Mourning Dove by Claire Fullerton - Chapter One excerpt.
I used to go home every Christmas to the house I grew up in, and Finley would be there—eventually, anyway. He’d come swaggering in, all blue-eyed, and gray, three-quarter coat swinging. In from Virginia; the educated man; all beaming, charismatic six- foot- two of him, setting the stage in that rambling Southern house by virtue of his presence. It was that way every year because Finley was the kind of guy who could enter a room and take over completely. My brother was that magnetic.
For me, there was never a time when Finley wasn’t there. He was born eighteen months ahead of me, and even though I’m thirty six years old now, I still say I came into the world following his lead. Mom told me, in one of her rare confessional moments, that Finley was an accidental pregnancy, but that I had been planned. I remember furrowing my brow and thinking that’s odd; if anybody has a God-given, significant purpose for being on earth, it’s Finley. Compared to him, everybody’s a random afterthought, including me. Finley fascinated me. I used to study him: the way he walked, the way he talked, the way the air changed around him.
When we were young, people thought Finley and I were twins. We were both delicately built, with that streaky red-blond hair genetically bestowed upon the Scots-Irish and we both had huge, light colored eyes that were disproportionate in scale to the size of our heads. Finley’s eyes were a hypnotic blue, and mine are a serious green, but beyond that, few people could tell us apart. When Mom moved us without warning from Minnesota to the Deep South—the summer she decided she’d had enough of my father’s alcoholism and was going back home, I didn’t mind because Finley was beside me. His presence was one part security blanket, one part safety net, and two parts old familiar coat conformed to fit my size after years of wear.
It was a complicated love I had for Finley; it was a love devoid of envy tied up in shared survival and my inability to see myself as much more than the larger than life Finley’s little sister. He was easy to admire, for he excelled at everything he did, and the template of this pattern was evident from the time he was in kindergarten: his reading skills were fully realized, his teachers claimed he had a photographic memory, and the sum of the variables that made up the young Finley was such a quandary that his primary school teacher arrived at the conclusion he should skip grades one and two altogether and enter the third grade. After we moved down South, the issue of Finley’s education continued to stymie everybody, for at the precarious age of twelve, Finley was in a scholastic league of his own. My mother’s response to Finley’s brilliance was feigned resignation. She’d wave her graceful hand and sigh, “Well, I just don’t know where he came from,” as if she’d woken up one morning to the great surprise of Finley at the breakfast table, in the stone floored kitchen of the house she’d grown up in and subsequently inherited, in midtown Memphis’ Kensington Park.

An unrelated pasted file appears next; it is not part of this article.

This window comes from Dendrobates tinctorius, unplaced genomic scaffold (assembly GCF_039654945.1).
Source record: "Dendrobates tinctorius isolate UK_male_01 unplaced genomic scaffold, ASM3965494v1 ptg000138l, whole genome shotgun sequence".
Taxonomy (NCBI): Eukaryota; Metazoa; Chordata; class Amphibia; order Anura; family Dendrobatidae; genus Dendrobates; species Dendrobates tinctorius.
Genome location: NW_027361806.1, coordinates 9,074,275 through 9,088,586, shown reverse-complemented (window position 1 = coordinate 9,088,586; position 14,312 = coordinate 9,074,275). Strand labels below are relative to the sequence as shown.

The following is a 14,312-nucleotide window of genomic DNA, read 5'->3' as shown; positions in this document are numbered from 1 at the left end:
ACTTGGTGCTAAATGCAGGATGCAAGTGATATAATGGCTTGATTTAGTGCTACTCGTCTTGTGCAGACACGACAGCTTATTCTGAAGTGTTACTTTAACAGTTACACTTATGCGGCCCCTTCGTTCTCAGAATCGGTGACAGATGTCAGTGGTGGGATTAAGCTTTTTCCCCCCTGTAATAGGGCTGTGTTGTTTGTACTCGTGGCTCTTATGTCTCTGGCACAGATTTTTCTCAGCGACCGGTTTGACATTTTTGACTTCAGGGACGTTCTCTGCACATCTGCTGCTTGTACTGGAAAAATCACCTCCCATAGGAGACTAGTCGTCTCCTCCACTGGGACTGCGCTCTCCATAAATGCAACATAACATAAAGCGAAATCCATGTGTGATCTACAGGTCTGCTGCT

By anybody’s standards, 79 Kensington Park was not a kid-friendly house. Fashioned in the style of a stucco French chateau, it was sprawling, it was formal, and most everything in it was breakable. It was the antithesis of the bucolic comfort we’d left behind in Minnesota and being dropped into its clutching embrace felt like being jolted from a dream into disparate circumstances. But my genteel mother was back where she belonged; it was only Finley and me who had to get used to the idea of being displaced Yankee children deposited into a culture whose history and social mores don’t take kindly to outsiders. We were suspects from the very start: we had Minnesota accents, we were white as the driven snow, and we both had a painfully difficult time deciphering the Southern dialect, for the Southern dialect operates at lightning speed and doesn’t feel the need for enunciation; it trips along the lines of implication instead.
Although I wasn’t aware of it at the time, my mother’s plan was very specific. She simply picked up in Memphis where she’d left off before marrying my father, as if she’d changed her mind over which cocktail dress to wear to a party. The dress would look good on her, she’d make sure of it and it’d show off her curves and float lightly above her delicate knees with airborne fragility from every step of her enviable narrow, size seven feet. My mother didn’t walk into a room, she sashayed, borne from the swivel of her twenty-four inch waist. Her name was Posey, and although there was a lot more to her than she ever let on, by all appearances, the name suited her perfectly.
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